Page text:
How Technology Makes Us Afraid Of Intimacy

As teenagers, we can all admit to be a little bit obsessed with social media. From Facebook, to twitter, and even online gaming, we are all guilty to spending way too much time on these websites. But have you ever thought about how detrimental these websites could potentially hurt you? One could be so obsessed that they drop everything in their “real” life for these sources of media. According to Psychology Today “One of my clients, Lisa, 25, a socially anxious software engineer, hadn’t been to a party, let alone on a date, in months. She was far too busy racking up points on a new online multiplayer game. “I’m lonely most of the time, she confessed “but when I get lost in the game, I forget all about how terrible I feel. “” 

This social awkwardness created by her obsession with internet has created a term called “cybercellibate”. We can all admit that the occasional night alone is nice from time to time, but when these occasions turn into weeks or months all because of the computer is when the term can be applied to a person. These people are so intensely fixated on their computers that they will even throw away opportunities of friendship, romance, and intimacy just to feel the rush that they get from being on the web. 

Sometimes providing sex, affection or comfort or sometimes withholding the very rewards we long for–games, pornography, and social networking always offer some kind of payoff.  That’s where the trouble starts. Strangely enough, our brains don’t seem to care if the thrill comes from great sex, drugs, or an epic win in World of Warcraft; they all cause massive amounts of dopamine, a feel-good neurotransmitter, to start spilling into our brain’s reward center. Dopamine tends to keep us chasing after the same thrill again and again, regardless of the consequences. So while gaming or pornography can’t ever cure our loneliness, over time they do become an incredibly addictive salve–and that makes it easier and easier to turn away from people and back to cyberspace.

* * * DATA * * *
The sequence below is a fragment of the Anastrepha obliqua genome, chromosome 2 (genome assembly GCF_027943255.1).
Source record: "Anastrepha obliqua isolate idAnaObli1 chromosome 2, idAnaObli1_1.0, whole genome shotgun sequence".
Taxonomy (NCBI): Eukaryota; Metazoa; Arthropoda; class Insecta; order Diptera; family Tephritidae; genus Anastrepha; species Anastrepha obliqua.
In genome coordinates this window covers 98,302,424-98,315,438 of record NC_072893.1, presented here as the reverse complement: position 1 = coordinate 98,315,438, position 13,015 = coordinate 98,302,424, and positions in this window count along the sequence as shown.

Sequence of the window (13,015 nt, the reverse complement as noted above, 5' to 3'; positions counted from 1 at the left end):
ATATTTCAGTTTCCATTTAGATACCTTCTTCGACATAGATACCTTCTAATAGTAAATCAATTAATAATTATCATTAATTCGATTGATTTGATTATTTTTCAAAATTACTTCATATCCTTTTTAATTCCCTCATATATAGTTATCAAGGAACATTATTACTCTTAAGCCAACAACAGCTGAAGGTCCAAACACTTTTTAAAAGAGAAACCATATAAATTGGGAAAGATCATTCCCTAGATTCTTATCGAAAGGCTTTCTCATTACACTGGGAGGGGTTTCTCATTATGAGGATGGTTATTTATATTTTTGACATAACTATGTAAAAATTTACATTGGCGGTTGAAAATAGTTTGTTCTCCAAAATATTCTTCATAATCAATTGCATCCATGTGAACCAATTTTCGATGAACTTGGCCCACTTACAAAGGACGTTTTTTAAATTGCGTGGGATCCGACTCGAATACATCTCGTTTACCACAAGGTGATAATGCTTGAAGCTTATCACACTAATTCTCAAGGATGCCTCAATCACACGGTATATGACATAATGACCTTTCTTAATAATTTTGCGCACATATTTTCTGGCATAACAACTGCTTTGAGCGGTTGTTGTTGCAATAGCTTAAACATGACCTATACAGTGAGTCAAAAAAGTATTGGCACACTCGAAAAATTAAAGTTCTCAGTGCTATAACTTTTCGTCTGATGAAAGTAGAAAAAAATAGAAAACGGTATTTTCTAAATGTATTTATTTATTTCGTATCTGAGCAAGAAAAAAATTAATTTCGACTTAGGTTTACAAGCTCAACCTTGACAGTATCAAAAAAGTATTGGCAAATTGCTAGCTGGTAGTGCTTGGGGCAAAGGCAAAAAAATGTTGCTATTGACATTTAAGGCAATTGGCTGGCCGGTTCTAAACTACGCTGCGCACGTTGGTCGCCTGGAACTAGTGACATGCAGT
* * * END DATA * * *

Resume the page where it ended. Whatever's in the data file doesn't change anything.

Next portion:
According to Bright Hub , “These are statistics that show how the Internet can affect you in different ways, from no affect to severe affect;

(1) Academic/ Mild 2%, Moderate 40%, Severe 58%

(2) Relationship/ Mild 2%, Moderate 45%, Severe 53%

(3) Financial/ Mild 10%, Moderate 38%, Severe 52%

(4) Occupational/ Mild 15%, Moderate 34%, Severe 51%

(5) Physical/ None 75%, Mild 15%, Moderate 10%, Severe 0%”. 

As you can see, the internet takes a toll on all different aspects of our lives. Its impact becomes more severe the more obsessed and more time you spend using it. It is important to remember that physical contact is more important than an adrenaline rush through gaming or sending out a tweet. We must use the internet in moderation before we reach the point of being cybercellibate- a unpopular and tarnishing label. 


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